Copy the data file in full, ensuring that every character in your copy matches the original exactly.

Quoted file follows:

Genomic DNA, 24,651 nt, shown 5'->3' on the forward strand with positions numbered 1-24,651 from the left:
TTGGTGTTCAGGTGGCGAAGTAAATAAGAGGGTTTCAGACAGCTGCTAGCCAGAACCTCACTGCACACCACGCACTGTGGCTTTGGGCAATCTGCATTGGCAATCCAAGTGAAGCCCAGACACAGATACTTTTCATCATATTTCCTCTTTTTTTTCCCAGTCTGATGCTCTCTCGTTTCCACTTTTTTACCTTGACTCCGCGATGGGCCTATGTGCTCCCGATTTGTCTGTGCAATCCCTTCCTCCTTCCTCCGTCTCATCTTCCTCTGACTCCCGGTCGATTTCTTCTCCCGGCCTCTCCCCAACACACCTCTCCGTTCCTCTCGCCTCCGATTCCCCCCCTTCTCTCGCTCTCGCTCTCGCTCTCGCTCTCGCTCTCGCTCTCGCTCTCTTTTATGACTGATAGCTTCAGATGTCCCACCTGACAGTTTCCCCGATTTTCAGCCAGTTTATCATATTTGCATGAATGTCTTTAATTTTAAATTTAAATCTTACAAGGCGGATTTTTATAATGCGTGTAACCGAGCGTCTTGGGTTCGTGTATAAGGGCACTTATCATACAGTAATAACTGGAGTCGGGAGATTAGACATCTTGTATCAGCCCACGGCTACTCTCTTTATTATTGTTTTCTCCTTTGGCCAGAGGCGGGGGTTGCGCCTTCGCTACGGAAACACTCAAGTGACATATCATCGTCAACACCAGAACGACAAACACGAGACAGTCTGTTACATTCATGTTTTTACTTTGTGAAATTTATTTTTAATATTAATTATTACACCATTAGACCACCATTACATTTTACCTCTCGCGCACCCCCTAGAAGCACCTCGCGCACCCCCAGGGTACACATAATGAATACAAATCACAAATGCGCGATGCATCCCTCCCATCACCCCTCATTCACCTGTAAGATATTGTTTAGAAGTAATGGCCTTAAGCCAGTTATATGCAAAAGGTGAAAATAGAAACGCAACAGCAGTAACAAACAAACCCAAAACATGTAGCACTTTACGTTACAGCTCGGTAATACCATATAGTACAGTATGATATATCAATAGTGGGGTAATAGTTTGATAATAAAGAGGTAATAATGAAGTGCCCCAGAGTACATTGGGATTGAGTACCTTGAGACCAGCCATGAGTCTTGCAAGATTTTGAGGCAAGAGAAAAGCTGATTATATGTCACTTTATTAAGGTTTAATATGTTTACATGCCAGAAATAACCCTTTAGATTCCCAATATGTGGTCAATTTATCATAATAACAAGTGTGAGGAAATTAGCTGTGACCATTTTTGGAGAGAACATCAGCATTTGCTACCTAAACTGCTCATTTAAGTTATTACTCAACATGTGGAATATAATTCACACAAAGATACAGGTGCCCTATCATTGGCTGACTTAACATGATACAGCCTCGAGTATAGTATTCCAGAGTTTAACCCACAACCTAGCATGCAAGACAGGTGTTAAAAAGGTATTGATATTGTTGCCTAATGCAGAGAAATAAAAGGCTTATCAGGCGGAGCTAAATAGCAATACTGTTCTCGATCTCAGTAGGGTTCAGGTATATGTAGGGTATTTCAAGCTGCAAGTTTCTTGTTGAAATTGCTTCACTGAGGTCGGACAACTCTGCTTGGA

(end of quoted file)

Genomic DNA, 24,651 nt, shown 5'->3' on the forward strand with positions numbered 1-24,651 from the left:
TTGGTGTTCAGGTGGCGAAGTAAATAAGAGGGTTTCAGACAGCTGCTAGCCAGAACCTCACTGCACACCACGCACTGTGGCTTTGGGCAATCTGCATTGGCAATCCAAGTGAAGCCCAGACACAGATACTTTTCATCATATTTCCTCTTTTTTTTCCCAGTCTGATGCTCTCTCGTTTCCACTTTTTTACCTTGACTCCGCGATGGGCCTATGTGCTCCCGATTTGTCTGTGCAATCCCTTCCTCCTTCCTCCGTCTCATCTTCCTCTGACTCCCGGTCGATTTCTTCTCCCGGCCTCTCCCCAACACACCTCTCCGTTCCTCTCGCCTCCGATTCCCCCCCTTCTCTCGCTCTCGCTCTCGCTCTCGCTCTCGCTCTCGCTCTCGCTCTCTTTTATGACTGATAGCTTCAGATGTCCCACCTGACAGTTTCCCCGATTTTCAGCCAGTTTATCATATTTGCATGAATGTCTTTAATTTTAAATTTAAATCTTACAAGGCGGATTTTTATAATGCGTGTAACCGAGCGTCTTGGGTTCGTGTATAAGGGCACTTATCATACAGTAATAACTGGAGTCGGGAGATTAGACATCTTGTATCAGCCCACGGCTACTCTCTTTATTATTGTTTTCTCCTTTGGCCAGAGGCGGGGGTTGCGCCTTCGCTACGGAAACACTCAAGTGACATATCATCGTCAACACCAGAACGACAAACACGAGACAGTCTGTTACATTCATGTTTTTACTTTGTGAAATTTATTTTTAATATTAATTATTACACCATTAGACCACCATTACATTTTACCTCTCGCGCACCCCCTAGAAGCACCTCGCGCACCCCCAGGGTACACATAATGAATACAAATCACAAATGCGCGATGCATCCCTCCCATCACCCCTCATTCACCTGTAAGATATTGTTTAGAAGTAATGGCCTTAAGCCAGTTATATGCAAAAGGTGAAAATAGAAACGCAACAGCAGTAACAAACAAACCCAAAACATGTAGCACTTTACGTTACAGCTCGGTAATACCATATAGTACAGTATGATATATCAATAGTGGGGTAATAGTTTGATAATAAAGAGGTAATAATGAAGTGCCCCAGAGTACATTGGGATTGAGTACCTTGAGACCAGCCATGAGTCTTGCAAGATTTTGAGGCAAGAGAAAAGCTGATTATATGTCACTTTATTAAGGTTTAATATGTTTACATGCCAGAAATAACCCTTTAGATTCCCAATATGTGGTCAATTTATCATAATAACAAGTGTGAGGAAATTAGCTGTGACCATTTTTGGAGAGAACATCAGCATTTGCTACCTAAACTGCTCATTTAAGTTATTACTCAACATGTGGAATATAATTCACACAAAGATACAGGTGCCCTATCATTGGCTGACTTAACATGATACAGCCTCGAGTATAGTATTCCAGAGTTTAACCCACAACCTAGCATGCAAGACAGGTGTTAAAAAGGTATTGATATTGTTGCCTAATGCAGAGAAATAAAAGGCTTATCAGGCGGAGCTAAATAGCAATACTGTTCTCGATCTCAGTAGGGTTCAGGTATATGTAGGGTATTTCAAGCTGCAAGTTTCTTGTTGAAATTGCTTCACTGAGGTCGGACAACTCTGCTTGGA